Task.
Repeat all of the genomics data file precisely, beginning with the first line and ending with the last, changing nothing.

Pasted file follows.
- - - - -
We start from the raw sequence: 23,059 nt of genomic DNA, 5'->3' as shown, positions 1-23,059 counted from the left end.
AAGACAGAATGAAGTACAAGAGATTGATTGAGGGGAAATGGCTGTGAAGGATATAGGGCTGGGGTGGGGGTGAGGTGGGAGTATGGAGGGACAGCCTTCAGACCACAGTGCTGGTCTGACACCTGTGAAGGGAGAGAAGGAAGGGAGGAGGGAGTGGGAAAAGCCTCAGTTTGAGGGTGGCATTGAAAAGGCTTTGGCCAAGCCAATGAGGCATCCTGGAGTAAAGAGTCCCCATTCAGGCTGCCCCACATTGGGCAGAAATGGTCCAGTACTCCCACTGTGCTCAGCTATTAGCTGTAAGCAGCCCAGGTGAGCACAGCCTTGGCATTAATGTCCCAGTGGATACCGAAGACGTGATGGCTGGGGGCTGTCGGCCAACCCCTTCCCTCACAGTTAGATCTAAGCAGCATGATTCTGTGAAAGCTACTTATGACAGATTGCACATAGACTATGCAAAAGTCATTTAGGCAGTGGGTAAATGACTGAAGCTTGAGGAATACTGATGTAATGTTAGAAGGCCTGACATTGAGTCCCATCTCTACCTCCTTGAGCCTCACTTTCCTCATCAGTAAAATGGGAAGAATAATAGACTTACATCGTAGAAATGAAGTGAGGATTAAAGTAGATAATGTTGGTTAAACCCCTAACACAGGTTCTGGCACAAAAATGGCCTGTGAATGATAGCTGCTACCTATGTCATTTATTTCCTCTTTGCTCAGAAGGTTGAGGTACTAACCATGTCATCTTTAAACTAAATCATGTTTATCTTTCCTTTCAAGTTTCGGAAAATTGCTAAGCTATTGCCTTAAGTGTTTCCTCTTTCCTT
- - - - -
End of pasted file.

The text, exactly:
We start from the raw sequence: 23,059 nt of genomic DNA, 5'->3' as shown, positions 1-23,059 counted from the left end.
AAGACAGAATGAAGTACAAGAGATTGATTGAGGGGAAATGGCTGTGAAGGATATAGGGCTGGGGTGGGGGTGAGGTGGGAGTATGGAGGGACAGCCTTCAGACCACAGTGCTGGTCTGACACCTGTGAAGGGAGAGAAGGAAGGGAGGAGGGAGTGGGAAAAGCCTCAGTTTGAGGGTGGCATTGAAAAGGCTTTGGCCAAGCCAATGAGGCATCCTGGAGTAAAGAGTCCCCATTCAGGCTGCCCCACATTGGGCAGAAATGGTCCAGTACTCCCACTGTGCTCAGCTATTAGCTGTAAGCAGCCCAGGTGAGCACAGCCTTGGCATTAATGTCCCAGTGGATACCGAAGACGTGATGGCTGGGGGCTGTCGGCCAACCCCTTCCCTCACAGTTAGATCTAAGCAGCATGATTCTGTGAAAGCTACTTATGACAGATTGCACATAGACTATGCAAAAGTCATTTAGGCAGTGGGTAAATGACTGAAGCTTGAGGAATACTGATGTAATGTTAGAAGGCCTGACATTGAGTCCCATCTCTACCTCCTTGAGCCTCACTTTCCTCATCAGTAAAATGGGAAGAATAATAGACTTACATCGTAGAAATGAAGTGAGGATTAAAGTAGATAATGTTGGTTAAACCCCTAACACAGGTTCTGGCACAAAAATGGCCTGTGAATGATAGCTGCTACCTATGTCATTTATTTCCTCTTTGCTCAGAAGGTTGAGGTACTAACCATGTCATCTTTAAACTAAATCATGTTTATCTTTCCTTTCAAGTTTCGGAAAATTGCTAAGCTATTGCCTTAAGTGTTTCCTCTTTCCTT